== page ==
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Abuse comes in many forms such as physical, verbal, emotional and sexual. People being abused by their partners are not constantly being abused and the abuse is never inflicted at totally random times. There is a definite pattern for the abuse, which is recurring and appears to have three distinct phases. This pattern is commonly referred to as the CYCLE OF ABUSE.



The first phase is the “Honeymoon Phase”. This phase is how the relationship starts. The abusive individual creates a safe space filled with love and a sense of security in the relationship. This phase holds a significant draw for the person who is experiencing the abuse as feelings of love are very powerful.  The abusive person acts in ways they know their partner will desire and appreciate.


The second phase is the “Tension Building Phase”. During this phase, the person experiencing the abuse is aware that tension within the relationship is increasing. The abusive partner may give the other partner the “silent treatment”, refusing to answer them or answering only in grunts. The abused individual tries to keep their abusive partner from becoming angry. For example, if he complains the children are too noisy, she quiets them or puts them to bed. If she does not like the clothes he is wearing, he changes into clothing in hopes she will approve.

At this phase, some common terminology and actions used to control the abused individual are:

  • “Don’t push it”
  • “If you loved me”
  • Questioning and jealousy
  • Withdrawing and sulking
  • Silent Treatment
  • Broken Promises
  • Manipulation and mind games
  • Blaming

The tension continues to grow and the “Explosive Phase” occurs. This is the time that the abusive behaviour occurs whether it’s verbal, emotional,  sexual and/or physical.  There is nothing the person who is experiencing the abuse can do to prevent the abusive behaviour. No matter what, the abusive individual will find an excuse to abuse.

At this phase, some common terminology and actions used to control the abused individual are:

  • “You pushed me too far this time”
  • “Why would you make me do this to you”

After the abusive event, the abusive partner tries to get the relationship back the “Honeymoon Phase” by becoming the partner the other fell in love with. In order to do this, the abusive partner is often sincerely sorry for the abuse and many promises are made, saying “I’ll never do it again.”, “I’ll go to marriage counselling.”, “I’ll quit drinking.” However, in time, the tension begins building again and another explosion occurs.

At this time, some common terminology and actions used to control the abused individual are:

  • “I love you; I’m sorry”
  • “I was drunk”
  • “Don’t leave me”
  • “It’ll never happen again”
  • “We can work it out; I’ll go for counselling”
  • Begs for forgiveness
  • Romance, gifts (flowers, jewelry)
  • Quits drugs/alcohol
  • Begs for forgiveness
  • Regret and remorse
  • Suicidal threats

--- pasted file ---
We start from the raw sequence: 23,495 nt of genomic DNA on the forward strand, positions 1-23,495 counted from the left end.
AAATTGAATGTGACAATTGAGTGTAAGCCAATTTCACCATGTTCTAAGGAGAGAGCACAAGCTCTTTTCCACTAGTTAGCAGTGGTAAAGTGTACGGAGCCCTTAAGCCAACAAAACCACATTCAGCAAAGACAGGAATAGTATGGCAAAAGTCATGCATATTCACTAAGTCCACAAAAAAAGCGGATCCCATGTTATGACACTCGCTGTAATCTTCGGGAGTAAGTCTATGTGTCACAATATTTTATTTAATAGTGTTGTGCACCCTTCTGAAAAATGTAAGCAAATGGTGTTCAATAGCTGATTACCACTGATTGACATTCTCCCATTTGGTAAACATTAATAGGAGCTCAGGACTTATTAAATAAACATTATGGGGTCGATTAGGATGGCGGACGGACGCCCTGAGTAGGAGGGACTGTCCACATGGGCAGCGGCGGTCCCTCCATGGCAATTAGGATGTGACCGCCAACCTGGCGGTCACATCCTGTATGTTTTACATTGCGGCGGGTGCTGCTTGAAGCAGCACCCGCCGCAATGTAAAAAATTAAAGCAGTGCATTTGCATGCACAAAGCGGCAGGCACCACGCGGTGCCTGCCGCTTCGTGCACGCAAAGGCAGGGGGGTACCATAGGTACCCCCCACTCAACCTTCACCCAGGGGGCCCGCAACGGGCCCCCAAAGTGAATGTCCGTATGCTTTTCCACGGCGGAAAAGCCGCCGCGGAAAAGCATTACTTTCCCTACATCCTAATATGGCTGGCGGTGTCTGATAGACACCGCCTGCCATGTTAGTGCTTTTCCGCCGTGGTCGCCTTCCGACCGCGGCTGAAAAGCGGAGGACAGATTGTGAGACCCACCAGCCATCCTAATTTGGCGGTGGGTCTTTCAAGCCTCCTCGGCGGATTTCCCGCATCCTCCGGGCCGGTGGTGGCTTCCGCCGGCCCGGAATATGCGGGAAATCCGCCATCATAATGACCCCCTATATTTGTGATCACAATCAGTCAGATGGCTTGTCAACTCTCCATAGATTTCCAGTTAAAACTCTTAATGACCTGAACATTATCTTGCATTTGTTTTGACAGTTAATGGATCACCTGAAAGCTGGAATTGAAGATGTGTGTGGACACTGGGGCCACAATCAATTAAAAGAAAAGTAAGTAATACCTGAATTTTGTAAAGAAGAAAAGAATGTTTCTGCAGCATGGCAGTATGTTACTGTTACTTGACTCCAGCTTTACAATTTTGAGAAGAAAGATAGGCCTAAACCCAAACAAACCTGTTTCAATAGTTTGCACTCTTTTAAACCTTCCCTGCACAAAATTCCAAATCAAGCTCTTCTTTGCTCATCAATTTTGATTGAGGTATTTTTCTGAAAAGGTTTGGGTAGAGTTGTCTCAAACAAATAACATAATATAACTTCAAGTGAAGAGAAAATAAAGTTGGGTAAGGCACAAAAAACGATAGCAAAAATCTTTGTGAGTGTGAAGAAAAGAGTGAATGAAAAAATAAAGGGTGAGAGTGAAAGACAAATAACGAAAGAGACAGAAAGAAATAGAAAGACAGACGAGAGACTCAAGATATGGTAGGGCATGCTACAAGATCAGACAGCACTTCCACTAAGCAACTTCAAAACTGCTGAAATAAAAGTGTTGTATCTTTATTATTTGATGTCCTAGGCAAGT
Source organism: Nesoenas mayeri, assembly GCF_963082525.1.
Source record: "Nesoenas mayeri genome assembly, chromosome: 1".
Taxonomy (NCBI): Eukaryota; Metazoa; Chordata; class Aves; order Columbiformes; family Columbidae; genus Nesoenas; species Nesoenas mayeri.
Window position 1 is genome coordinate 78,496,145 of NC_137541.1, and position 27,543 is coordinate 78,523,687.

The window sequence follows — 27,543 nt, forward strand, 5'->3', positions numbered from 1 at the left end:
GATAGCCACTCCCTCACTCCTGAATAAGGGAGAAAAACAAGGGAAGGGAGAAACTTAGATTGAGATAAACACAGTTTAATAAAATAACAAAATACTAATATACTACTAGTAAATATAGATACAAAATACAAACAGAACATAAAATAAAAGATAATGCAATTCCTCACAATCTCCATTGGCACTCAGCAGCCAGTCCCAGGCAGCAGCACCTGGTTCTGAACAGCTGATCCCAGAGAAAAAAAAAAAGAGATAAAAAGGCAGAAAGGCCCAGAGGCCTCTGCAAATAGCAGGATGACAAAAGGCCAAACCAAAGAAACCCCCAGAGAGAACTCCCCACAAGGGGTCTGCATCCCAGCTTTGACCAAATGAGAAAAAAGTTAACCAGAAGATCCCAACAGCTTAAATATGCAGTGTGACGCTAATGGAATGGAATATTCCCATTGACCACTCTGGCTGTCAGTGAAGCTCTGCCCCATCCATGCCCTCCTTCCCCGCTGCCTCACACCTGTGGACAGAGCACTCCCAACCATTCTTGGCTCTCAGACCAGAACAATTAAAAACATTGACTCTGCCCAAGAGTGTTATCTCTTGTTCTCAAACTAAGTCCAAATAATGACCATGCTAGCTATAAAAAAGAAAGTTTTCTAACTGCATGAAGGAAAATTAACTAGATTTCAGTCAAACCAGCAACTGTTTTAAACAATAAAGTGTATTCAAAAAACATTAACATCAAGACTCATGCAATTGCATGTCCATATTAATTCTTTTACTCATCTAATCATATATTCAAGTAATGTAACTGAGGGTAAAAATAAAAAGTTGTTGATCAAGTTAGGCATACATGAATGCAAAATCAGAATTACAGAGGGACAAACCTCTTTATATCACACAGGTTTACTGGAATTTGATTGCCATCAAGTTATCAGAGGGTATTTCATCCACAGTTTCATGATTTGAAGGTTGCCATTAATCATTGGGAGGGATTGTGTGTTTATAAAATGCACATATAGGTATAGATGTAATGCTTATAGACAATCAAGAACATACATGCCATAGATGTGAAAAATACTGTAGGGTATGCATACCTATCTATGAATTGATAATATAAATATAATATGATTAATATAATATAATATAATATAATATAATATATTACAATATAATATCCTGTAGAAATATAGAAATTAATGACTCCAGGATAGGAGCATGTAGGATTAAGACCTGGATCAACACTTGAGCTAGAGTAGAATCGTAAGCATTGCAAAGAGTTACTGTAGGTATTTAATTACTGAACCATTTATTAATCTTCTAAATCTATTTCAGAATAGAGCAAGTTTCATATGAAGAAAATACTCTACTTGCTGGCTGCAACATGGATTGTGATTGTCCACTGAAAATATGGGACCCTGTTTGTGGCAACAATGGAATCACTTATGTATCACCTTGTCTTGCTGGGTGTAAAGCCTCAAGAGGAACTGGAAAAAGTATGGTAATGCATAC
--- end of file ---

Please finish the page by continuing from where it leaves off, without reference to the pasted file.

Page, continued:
This cycle of abuse will repeat itself again and again. In most abusive relationships the abuse becomes more frequent and severe and the Honeymoon Phase becomes shorter and shorter, and sometimes even disappears completely. The longer the cycle is allowed to continue the more dangerous it becomes for the person being abused and the less strength they have to employ a plan to leave.


Feelings and behaviours of those involved during each phase.

The Tension Building Phase

Partner Experiencing Abuse:

  • Feelings – angry, unfairly treated, hopeless, tense, afraid, embarrassed, humiliated, disgusted or depressed
  • Behaviour – nurturing, accepting, works to diffuse partner’s anger and frustration, may verbally express own feelings of anger or may use alcohol or drugs to avoid the situation

Abusive Partner:

  • Feelings – tense, frustrated, disgusted, self-righteous or jealous
  • Behaviour – verbally abusive, fits of anger, silent, controlling, uses alcohol or drugs, possessive, demanding or irritable

Children:

  • Feelings – afraid, tense, angry at parent for not “fixing” the abuser or confused

The Explosive Phase

Partner Experiencing Abuse:

  • Feelings – frightened, trapped, helpless or numb
  • Behaviour – may try to protect self, hit back or submit helplessly, may try to get away or seek help, may feign unconsciousness

Abusive Partner:

  • Feelings – angry, enraged, disgusted, self-righteous, jealous or frustrated
  • Behaviour – dangerously violent, deliberate desire to hurt or kill, out of control or irrational

Children:

  • Feelings – frightened, trapped and helpless
  • Behaviour – may watch helplessly, hide or attempt to stop fighting, may attempt to help or join in beating the victim

The Honeymoon Phase

Partner Experiencing Abuse:

  • Feelings – relieved, angry over the incident, guilty or hopeful
  • Behaviour – offers excuses for batterer, talks, tries to settle,solve or prevent future incidents

Abusive Partner:

  • Feelings – apologetic, remorseful, forgetful about degree of violence, self righteous or unable to understand why victim is still angry
  • Behaviour – makes promises to change, blames others and victim for life situations and actions, especially alcohol

Children:

  • Feelings – embarrassed, humiliated, relieved, guilty or angry
  • Behaviour – try to please, distract self to forget about stress behaviours, nervous or tics